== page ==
The article explained that, for 50 cents, soldiers could get a tattoo of their girlfriend’s name, or their mother’s name, or a small dagger. For 1 to 3 dollars a new recruit could get a ship or a flag or a skull or roses or a spread eagle or, I assume, a much bigger dagger.
The only complaint the west coast tattoo artists had was, army enlistees were going for cheaper, low margin designs and avoiding the more profitable ones, like The Last Supper ($75) or The Resurrection ($125). When you look at those prices, keep in mind that, during WWII, the average monthly pay for a soldier was under $100.
A quick check on the internet indicates that today the Last Supper tat is still pretty popular but, like everything else, prices have gone up. Getting a tattoo of Our Lord and Savior dining with all 12 disciples will set you back 3 to 5 thousand dollars.
The article goes on to say, it was mostly Army guys getting ink because the Navy frowned on tattoos and expressly prohibited nudity. The tattooers told stories of sailors returning to their parlors, after being confronted by an outraged commanding officer, and reluctantly requesting that the artist, “put some pants on her“. Luckily for them, pants were cheap. For just an extra half dollar… decency achieved…problem solved.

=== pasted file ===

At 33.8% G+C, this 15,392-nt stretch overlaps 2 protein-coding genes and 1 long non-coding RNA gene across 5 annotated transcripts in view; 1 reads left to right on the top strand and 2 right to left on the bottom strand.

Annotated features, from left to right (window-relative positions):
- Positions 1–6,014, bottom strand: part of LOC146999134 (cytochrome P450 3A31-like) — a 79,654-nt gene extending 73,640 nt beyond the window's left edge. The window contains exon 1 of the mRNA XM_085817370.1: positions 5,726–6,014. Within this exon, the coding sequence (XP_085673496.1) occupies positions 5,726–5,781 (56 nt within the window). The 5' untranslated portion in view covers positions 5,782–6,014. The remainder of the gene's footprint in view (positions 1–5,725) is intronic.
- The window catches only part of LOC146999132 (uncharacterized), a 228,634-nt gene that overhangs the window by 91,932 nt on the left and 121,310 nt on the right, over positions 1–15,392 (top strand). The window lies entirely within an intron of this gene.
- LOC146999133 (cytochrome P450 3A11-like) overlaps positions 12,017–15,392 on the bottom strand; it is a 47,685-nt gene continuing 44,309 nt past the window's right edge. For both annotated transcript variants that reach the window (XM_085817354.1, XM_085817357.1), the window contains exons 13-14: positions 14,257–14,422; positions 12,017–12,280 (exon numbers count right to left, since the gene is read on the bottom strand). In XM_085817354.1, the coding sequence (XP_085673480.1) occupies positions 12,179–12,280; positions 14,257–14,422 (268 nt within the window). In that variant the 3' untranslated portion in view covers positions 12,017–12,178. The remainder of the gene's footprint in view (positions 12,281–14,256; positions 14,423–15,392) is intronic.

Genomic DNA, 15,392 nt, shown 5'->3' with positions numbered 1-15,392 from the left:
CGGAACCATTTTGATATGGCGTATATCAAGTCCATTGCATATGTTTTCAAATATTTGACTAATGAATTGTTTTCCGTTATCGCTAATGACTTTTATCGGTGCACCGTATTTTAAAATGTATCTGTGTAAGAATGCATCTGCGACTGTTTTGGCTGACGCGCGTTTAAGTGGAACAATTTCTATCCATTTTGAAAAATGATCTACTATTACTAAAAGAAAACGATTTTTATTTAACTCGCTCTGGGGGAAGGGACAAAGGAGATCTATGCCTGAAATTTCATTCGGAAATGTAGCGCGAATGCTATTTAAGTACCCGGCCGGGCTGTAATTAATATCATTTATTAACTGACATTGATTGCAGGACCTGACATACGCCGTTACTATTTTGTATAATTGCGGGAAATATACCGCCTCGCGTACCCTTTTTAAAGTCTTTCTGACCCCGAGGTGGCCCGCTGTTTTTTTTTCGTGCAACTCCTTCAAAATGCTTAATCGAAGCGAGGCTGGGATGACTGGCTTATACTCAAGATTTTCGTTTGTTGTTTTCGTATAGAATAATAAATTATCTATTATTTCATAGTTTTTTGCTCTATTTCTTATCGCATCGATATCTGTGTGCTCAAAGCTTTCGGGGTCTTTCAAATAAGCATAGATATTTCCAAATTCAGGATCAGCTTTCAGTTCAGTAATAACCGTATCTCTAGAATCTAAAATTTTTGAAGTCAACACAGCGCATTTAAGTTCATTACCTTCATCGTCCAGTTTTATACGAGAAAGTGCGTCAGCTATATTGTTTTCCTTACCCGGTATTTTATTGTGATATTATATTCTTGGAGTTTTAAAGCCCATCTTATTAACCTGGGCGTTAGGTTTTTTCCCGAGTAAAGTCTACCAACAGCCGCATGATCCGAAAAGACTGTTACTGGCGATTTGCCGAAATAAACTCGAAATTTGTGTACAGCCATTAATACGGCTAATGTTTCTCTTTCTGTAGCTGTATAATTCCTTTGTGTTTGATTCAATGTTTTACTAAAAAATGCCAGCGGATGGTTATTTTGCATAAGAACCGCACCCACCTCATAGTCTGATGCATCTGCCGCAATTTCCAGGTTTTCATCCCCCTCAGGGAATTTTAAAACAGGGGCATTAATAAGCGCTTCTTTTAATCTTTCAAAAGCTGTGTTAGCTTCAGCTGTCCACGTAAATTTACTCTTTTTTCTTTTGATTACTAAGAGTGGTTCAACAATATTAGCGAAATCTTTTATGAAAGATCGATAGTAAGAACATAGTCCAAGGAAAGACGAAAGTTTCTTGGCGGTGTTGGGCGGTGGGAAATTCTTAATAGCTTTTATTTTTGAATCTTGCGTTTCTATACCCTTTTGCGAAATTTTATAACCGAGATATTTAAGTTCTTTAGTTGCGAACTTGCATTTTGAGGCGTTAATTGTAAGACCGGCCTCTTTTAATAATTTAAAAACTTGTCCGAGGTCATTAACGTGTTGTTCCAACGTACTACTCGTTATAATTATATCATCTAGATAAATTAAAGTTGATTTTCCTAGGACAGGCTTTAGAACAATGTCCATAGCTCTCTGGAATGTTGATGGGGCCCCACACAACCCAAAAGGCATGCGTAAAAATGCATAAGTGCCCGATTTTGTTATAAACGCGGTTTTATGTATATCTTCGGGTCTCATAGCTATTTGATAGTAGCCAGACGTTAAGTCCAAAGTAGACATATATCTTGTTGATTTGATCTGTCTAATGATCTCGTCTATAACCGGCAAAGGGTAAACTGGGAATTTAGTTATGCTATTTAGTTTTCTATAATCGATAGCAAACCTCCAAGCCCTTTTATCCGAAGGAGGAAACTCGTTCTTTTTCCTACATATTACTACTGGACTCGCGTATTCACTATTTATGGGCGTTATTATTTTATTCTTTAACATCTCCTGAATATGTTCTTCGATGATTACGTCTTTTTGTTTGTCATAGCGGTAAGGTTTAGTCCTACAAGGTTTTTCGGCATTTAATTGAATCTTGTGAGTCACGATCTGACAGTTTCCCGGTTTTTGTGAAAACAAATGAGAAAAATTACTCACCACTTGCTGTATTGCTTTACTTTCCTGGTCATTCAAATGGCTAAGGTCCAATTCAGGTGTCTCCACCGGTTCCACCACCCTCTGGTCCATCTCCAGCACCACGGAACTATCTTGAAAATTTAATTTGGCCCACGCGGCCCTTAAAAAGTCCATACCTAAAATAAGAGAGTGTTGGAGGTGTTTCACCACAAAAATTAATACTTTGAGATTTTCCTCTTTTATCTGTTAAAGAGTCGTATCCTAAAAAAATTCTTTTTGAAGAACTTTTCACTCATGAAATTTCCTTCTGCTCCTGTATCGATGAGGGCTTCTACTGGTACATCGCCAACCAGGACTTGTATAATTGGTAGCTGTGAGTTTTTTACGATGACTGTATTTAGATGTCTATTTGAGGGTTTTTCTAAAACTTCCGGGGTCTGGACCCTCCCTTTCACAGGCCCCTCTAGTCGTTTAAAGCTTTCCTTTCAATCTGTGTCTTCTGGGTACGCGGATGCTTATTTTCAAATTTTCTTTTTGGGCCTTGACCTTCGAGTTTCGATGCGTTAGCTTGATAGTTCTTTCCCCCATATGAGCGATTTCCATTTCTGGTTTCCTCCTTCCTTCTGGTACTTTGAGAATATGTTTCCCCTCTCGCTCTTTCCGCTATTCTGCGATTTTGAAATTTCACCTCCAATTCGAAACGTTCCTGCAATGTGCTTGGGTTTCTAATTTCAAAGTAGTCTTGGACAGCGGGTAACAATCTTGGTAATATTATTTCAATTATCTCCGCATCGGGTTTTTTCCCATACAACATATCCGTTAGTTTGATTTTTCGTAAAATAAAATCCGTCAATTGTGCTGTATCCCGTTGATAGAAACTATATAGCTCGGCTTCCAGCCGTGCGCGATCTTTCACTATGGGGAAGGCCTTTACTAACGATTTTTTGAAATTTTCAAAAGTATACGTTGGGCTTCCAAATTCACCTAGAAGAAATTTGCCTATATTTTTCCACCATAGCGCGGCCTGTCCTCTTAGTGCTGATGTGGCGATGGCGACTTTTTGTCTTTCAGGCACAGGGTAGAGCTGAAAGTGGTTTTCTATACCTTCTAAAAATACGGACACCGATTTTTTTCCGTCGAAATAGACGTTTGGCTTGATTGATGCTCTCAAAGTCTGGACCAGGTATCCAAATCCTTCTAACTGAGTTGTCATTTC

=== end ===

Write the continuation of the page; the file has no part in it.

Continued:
One last observation on the Cumberland Evening News in general.
On December 11th, 1941, just four days after the sneak attack on America’s naval facilities in Hawaii, someone at the paper decided what the front page needed, every day, was a banner above the masthead reading, “Remember Pearl Harbor“. You know, just in case somebody forgot.
It took the paper a little over two months to realize no one was forgetting. Plus, with a World War to cover, someone must have pointed out the banner was taking up valuable front page real estate. The Cumberland Evening News stopped reminding its readers to remember Pearl Harbor on the 21st of February, 1942.
One month later, on March 21st, Thomas A. Parks, Jr., who, for the rest of his life, never forget how the whole thing started, formally enlisted in the United States Army Air Corps.
Things stated happening quickly. On April 4th, Major John A. McCrary, Jr. signed some very official looking orders and, finally, Pvt. Thomas A. Parks, Jr. knew where he was going, the names of nine of the people he would be traveling with, and when they were supposed to arrive. The orders did not tell him when or how they would leave.